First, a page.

The latest front in the cancel-culture war


“Cancel-culture” campaigns to ostracize, silence or deny employment to those expressing views that the campaigners find repellent have been flashpoints in Western societies in recent years, sparking heated debates over suppression of free speech and scrambling alliances across the ideological spectrum.

Vladimir Putin’s war on Ukraine opens a new front in the cultural battle, a thus-far uneven one in which Western businesses, social media, sports leagues, arts institutions and other entities have abruptly cut ties with Russia and with people aligned with its dictator or publicly ambivalent or silent about his actions.

On the other side of the battle line, cancellation – extending to the extremes of exile, imprisonment and murder – is an old story in Russia, long predating Putin’s suppression of internal dissent and recent moves to block information sources that he doesn’t control. Old Soviet-speak is making a comeback: It is now a crime in Russia to call the war a war, as opposed to its official designation as a military “special operation.”

It was already hazardous just to call for peace, as Ivan Velikanov, a French-born conductor of Russian descent now working in Moscow and Nizhny Novgorod, learned after he opened a Feb. 25 performance in the latter city’s opera house with a speech, after which he led the orchestra in the “Ode to Joy” theme from Beethoven’s Ninth Symphony.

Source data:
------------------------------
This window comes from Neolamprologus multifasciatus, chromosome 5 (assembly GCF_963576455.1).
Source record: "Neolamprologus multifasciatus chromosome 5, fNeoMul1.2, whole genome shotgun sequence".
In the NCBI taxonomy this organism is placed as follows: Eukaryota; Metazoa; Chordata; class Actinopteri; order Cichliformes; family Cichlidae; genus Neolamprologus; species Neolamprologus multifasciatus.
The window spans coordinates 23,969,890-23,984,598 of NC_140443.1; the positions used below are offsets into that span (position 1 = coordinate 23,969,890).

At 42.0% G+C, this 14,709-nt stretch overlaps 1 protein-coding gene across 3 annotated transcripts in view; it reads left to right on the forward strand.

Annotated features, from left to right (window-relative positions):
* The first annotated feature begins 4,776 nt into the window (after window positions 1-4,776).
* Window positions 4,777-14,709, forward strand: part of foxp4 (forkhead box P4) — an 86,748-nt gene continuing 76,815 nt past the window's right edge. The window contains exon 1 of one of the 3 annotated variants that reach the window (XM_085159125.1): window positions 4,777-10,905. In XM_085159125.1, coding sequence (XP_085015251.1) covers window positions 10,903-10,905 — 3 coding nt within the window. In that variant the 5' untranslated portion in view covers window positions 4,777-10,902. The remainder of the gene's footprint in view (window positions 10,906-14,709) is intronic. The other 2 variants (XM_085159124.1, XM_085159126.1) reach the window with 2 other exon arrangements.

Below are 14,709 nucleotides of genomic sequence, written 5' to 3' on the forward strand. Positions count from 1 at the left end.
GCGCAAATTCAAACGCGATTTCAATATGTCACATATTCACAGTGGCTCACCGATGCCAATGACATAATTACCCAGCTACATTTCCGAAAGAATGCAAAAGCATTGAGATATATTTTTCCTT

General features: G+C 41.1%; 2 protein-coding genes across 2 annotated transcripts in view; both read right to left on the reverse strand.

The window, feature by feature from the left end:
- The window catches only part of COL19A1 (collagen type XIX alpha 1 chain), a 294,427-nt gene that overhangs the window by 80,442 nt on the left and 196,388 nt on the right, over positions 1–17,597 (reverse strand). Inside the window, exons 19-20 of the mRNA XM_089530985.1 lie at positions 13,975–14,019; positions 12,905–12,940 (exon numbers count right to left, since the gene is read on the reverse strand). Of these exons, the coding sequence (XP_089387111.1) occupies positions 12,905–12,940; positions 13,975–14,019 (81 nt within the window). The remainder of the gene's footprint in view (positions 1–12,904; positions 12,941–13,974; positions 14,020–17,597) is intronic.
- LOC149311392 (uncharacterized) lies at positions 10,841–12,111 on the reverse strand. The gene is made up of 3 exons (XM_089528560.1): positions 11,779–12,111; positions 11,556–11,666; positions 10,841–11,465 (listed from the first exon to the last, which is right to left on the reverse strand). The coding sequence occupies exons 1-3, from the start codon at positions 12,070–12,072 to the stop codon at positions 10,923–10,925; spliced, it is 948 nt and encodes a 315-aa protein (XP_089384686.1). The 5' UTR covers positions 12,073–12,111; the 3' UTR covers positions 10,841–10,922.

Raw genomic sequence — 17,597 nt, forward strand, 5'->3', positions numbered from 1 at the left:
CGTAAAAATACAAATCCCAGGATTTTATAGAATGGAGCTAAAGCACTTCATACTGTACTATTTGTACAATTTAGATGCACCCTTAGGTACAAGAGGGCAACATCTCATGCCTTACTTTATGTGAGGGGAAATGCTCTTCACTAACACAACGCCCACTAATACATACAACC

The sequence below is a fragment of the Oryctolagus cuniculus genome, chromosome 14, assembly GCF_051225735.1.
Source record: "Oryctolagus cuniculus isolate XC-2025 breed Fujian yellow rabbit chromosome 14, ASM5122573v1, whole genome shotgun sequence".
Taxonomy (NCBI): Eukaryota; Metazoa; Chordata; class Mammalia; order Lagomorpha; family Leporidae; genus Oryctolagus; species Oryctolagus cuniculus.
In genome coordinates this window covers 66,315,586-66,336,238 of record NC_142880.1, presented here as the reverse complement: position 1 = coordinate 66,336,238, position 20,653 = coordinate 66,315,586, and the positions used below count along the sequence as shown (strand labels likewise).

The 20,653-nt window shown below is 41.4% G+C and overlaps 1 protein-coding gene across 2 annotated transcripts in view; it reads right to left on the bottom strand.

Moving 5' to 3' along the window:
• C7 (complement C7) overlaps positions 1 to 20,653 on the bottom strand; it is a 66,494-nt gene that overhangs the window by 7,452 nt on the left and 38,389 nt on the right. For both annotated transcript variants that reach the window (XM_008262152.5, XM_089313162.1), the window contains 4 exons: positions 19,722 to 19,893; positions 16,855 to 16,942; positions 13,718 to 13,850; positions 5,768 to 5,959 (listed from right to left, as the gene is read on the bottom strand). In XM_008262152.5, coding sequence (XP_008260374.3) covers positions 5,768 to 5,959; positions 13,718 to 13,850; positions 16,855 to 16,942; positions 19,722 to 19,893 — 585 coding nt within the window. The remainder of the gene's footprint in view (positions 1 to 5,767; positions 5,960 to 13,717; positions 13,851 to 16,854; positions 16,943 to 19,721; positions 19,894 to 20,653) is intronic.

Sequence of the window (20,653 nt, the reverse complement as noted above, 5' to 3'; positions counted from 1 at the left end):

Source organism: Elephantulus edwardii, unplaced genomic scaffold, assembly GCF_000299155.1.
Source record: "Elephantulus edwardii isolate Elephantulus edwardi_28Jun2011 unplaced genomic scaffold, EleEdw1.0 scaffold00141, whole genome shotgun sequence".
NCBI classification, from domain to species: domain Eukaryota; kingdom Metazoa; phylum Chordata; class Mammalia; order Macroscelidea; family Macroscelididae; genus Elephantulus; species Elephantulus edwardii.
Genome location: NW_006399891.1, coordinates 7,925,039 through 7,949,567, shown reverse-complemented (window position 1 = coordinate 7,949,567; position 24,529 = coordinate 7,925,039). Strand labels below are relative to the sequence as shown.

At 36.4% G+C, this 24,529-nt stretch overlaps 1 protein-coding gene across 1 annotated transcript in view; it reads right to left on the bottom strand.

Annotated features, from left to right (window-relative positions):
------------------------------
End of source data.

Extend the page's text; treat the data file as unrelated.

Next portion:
“I said that war is bad and peace is good. In my naïvete, I assumed there was nothing to argue about. And I said it because the war had just begun,” Velikanov told Anastassia Boutsko in an interview for Deutsche Welle, the German international broadcast service (now on Russia’s list of outlawed foreign media). “I think that today . . . we should call things by their names, as simply as possible.”

He was promptly suspended from the opera house.

“[A] cold civil war is raging in Russia,” dividing its society over “a forbidden topic, a topic that concerns absolutely everyone,” Velikanov said:


In the democratic world, meanwhile, cultural institutions and their constituents are wondering how far to go in the cancellation of Russian artists – how bold a line to draw between figures such as conductor Valery Gergiev, a prominent Putin ally, and the likes of soprano Anna Netrebko, who call themselves apolitical and decry the violence, but without denouncing its instigator.

“Classical music likes to think of itself [as] floating serenely above politics, in a realm of beauty and unity,” The New York Times’ Zachary Woolfe observes.

He contrasts Netrebko’s ambivalence with a statement from the Russian-born German pianist Igor Levit: “Being a musician does not free you from being a citizen, from taking responsibility, from being a grown-up. . . . And never, never bring up music and your being a musician as an excuse. Do not insult art.”

Wolfe suggests a parallel between Gergiev and Wilhelm Furtwängler, who despite being frequently at odds with the Nazis remained in Germany during the Hitler regime and allowed himself to be made its “court conductor.”

He also wonders whether institutions such as New York’s Metropolitan Opera and the Munich Philharmonic, which for years employed Gergiev and others in Putin’s favor, only to break with them quickly once Ukraine was invaded, are now fit to play the roles of outraged innocent parties.